my way into the cockpit

My way into the cockpit + My 10 application tips

The blog posts of how I became a pilot have become to one of your favorite ones. So far I have published four parts in this series and yet there is more to come. In this blog post, I want to move up to one step further. I received a lot of questions asking me how I managed my way into the cockpit. I am going to explain exactly that and additionally, I want to give some general tips when applying for your dream job.

In Dublin with the beautiful business jet Citation XLS+

My way into the cockpit

In the end of 2009, I graduated from flight school. The training at Intercockpit was independent of any airline so I was able to apply at any company I wanted to. Unfortunately, the market situation at this moment was not the best. There were some jobs on the market Germanwings and Lufthansa City Line were searching for first officers at this moment. Those jobs were highly embattled. But for a good reason, I did not have the big desire to work for the Lufthansa group.

Unlike to my fellow flight student, I still was pretty much open to fly either for a big carrier or a small business jet company. But I felt that I was more willing to fly a private jet and to experience this kind of operation. I did not want to be the kind of pilot who does not have any layovers and returns to his home base every night. Moreover, I desired to be away from home to discover new places and new cultures.

Application

I applied at many airlines throughout Europe. Most applications to german operators I send as hard copy in a nice application folder. But the majority I send per email or filled out online which is the standard procedure. I found out that more than 50% did not send any feedback and that most airlines required flight experience on a certain type of aircraft. That became quite frustrating after around 40 applications. After a couple of months finishing flight school, I became impatient, because I wanted to be in the air and not on the ground waiting. In November 2009 I received my CPL(A) license by the authority, but the Muli Engine Instrument rating would already expire in July 2010 again. This rating is required for job applications and would cost around 1.000,-€ to revalidate.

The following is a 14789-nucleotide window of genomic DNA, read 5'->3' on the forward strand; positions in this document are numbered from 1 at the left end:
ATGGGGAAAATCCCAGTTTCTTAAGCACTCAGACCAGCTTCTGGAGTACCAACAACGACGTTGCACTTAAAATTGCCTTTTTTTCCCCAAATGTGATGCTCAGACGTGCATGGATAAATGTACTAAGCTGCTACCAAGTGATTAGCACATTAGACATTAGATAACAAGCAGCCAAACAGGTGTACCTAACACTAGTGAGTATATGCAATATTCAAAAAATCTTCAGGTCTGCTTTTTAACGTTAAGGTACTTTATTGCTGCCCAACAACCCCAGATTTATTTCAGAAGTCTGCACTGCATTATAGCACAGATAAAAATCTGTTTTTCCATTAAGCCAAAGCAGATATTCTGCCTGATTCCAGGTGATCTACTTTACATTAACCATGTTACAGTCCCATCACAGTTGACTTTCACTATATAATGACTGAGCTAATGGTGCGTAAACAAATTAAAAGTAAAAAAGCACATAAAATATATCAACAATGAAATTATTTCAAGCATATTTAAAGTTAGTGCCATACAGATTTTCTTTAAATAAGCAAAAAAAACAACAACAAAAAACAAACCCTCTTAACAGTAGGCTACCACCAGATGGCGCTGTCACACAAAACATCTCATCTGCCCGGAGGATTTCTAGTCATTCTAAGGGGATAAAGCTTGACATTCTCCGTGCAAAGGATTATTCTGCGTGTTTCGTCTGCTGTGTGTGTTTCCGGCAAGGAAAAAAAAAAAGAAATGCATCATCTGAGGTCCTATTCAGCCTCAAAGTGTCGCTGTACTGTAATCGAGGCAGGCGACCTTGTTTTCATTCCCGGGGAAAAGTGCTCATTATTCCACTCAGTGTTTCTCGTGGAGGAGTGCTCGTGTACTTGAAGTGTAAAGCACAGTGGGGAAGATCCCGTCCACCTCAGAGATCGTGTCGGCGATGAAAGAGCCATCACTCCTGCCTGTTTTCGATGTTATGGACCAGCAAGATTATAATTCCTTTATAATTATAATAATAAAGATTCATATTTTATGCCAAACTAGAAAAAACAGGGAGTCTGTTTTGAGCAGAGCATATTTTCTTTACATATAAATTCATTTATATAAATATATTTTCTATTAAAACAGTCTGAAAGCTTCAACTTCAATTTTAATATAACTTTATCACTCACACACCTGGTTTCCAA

pilot patrick in new first officer uniform in berlin
My new uniform for the career on the A300-600

I thought about doing something else besides writing applications. Unfortunately, I did not know anyone in the aviation branch, who could support me getting a job. So my idea was to get to know somebody who could help me. That is why I visited the aviation fair "Aero" in Friedrichshafen in April 2010. This fair is specialized on general aviation with numerous business jet companies attending. It was the best decision to go since I found my job that way. On a small booth, I got to know my former employer. Then things started to happen very fast.

I was invited to an interview in Berlin and a second time to do some kind of screening on a Cessna 172. The idea behind this was to show my practical flying skills. Everything went well in order to begin my type rating on the Citation XLS in the beginning of July 2010. The only down point was that I had to fund my type rating myself. The costs were around 20.000,-€. Fortunately, the german authority for employment sponsored 50% of the costs. I was lucky to be at the right spot at the right time.

Seven years ago during my first rotation on the Citation XLS in Nice, France

It has become quite common that pilots have to compensate for their type rating in the beginning of their career in the cockpit. In the end, it took me eight months to find a job. This was quite fast considering that 1/3 of my fellow student pilots are not in a First Officer position until now.